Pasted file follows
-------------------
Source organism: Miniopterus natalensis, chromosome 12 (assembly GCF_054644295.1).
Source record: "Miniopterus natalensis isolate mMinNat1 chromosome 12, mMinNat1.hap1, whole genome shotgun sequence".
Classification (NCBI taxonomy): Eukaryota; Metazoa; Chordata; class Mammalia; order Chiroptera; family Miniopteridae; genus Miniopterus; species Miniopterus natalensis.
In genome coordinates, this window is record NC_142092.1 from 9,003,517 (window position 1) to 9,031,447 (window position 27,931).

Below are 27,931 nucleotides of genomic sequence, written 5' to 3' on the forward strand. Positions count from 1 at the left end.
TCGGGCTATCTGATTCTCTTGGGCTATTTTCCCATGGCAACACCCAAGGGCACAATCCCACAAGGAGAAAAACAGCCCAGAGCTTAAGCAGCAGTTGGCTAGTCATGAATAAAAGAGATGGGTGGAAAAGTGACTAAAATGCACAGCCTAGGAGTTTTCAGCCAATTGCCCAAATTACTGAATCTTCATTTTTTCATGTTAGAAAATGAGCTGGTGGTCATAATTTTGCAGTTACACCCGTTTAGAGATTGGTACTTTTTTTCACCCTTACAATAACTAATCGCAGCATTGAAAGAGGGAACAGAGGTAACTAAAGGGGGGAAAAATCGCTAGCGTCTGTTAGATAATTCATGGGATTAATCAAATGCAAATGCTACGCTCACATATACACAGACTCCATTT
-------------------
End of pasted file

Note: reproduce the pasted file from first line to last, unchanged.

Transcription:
Source organism: Miniopterus natalensis, chromosome 12 (assembly GCF_054644295.1).
Source record: "Miniopterus natalensis isolate mMinNat1 chromosome 12, mMinNat1.hap1, whole genome shotgun sequence".
Classification (NCBI taxonomy): Eukaryota; Metazoa; Chordata; class Mammalia; order Chiroptera; family Miniopteridae; genus Miniopterus; species Miniopterus natalensis.
In genome coordinates, this window is record NC_142092.1 from 9,003,517 (window position 1) to 9,031,447 (window position 27,931).

Below are 27,931 nucleotides of genomic sequence, written 5' to 3' on the forward strand. Positions count from 1 at the left end.
TCGGGCTATCTGATTCTCTTGGGCTATTTTCCCATGGCAACACCCAAGGGCACAATCCCACAAGGAGAAAAACAGCCCAGAGCTTAAGCAGCAGTTGGCTAGTCATGAATAAAAGAGATGGGTGGAAAAGTGACTAAAATGCACAGCCTAGGAGTTTTCAGCCAATTGCCCAAATTACTGAATCTTCATTTTTTCATGTTAGAAAATGAGCTGGTGGTCATAATTTTGCAGTTACACCCGTTTAGAGATTGGTACTTTTTTTCACCCTTACAATAACTAATCGCAGCATTGAAAGAGGGAACAGAGGTAACTAAAGGGGGGAAAAATCGCTAGCGTCTGTTAGATAATTCATGGGATTAATCAAATGCAAATGCTACGCTCACATATACACAGACTCCATTT